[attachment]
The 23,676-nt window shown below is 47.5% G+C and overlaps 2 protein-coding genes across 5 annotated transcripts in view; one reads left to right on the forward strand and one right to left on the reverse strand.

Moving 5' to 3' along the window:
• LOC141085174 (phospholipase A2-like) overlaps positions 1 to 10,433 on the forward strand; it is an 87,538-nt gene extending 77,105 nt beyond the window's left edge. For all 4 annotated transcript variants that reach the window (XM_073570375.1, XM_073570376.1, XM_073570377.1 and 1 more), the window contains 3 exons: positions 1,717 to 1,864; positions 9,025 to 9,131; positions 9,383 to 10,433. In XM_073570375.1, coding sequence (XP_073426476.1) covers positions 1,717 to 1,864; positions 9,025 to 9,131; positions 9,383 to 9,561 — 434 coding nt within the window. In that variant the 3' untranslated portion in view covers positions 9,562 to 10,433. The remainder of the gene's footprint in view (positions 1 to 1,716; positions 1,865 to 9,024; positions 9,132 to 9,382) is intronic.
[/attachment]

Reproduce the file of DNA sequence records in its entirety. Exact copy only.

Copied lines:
The 23,676-nt window shown below is 47.5% G+C and overlaps 2 protein-coding genes across 5 annotated transcripts in view; one reads left to right on the forward strand and one right to left on the reverse strand.

Moving 5' to 3' along the window:
• LOC141085174 (phospholipase A2-like) overlaps positions 1 to 10,433 on the forward strand; it is an 87,538-nt gene extending 77,105 nt beyond the window's left edge. For all 4 annotated transcript variants that reach the window (XM_073570375.1, XM_073570376.1, XM_073570377.1 and 1 more), the window contains 3 exons: positions 1,717 to 1,864; positions 9,025 to 9,131; positions 9,383 to 10,433. In XM_073570375.1, coding sequence (XP_073426476.1) covers positions 1,717 to 1,864; positions 9,025 to 9,131; positions 9,383 to 9,561 — 434 coding nt within the window. In that variant the 3' untranslated portion in view covers positions 9,562 to 10,433. The remainder of the gene's footprint in view (positions 1 to 1,716; positions 1,865 to 9,024; positions 9,132 to 9,382) is intronic.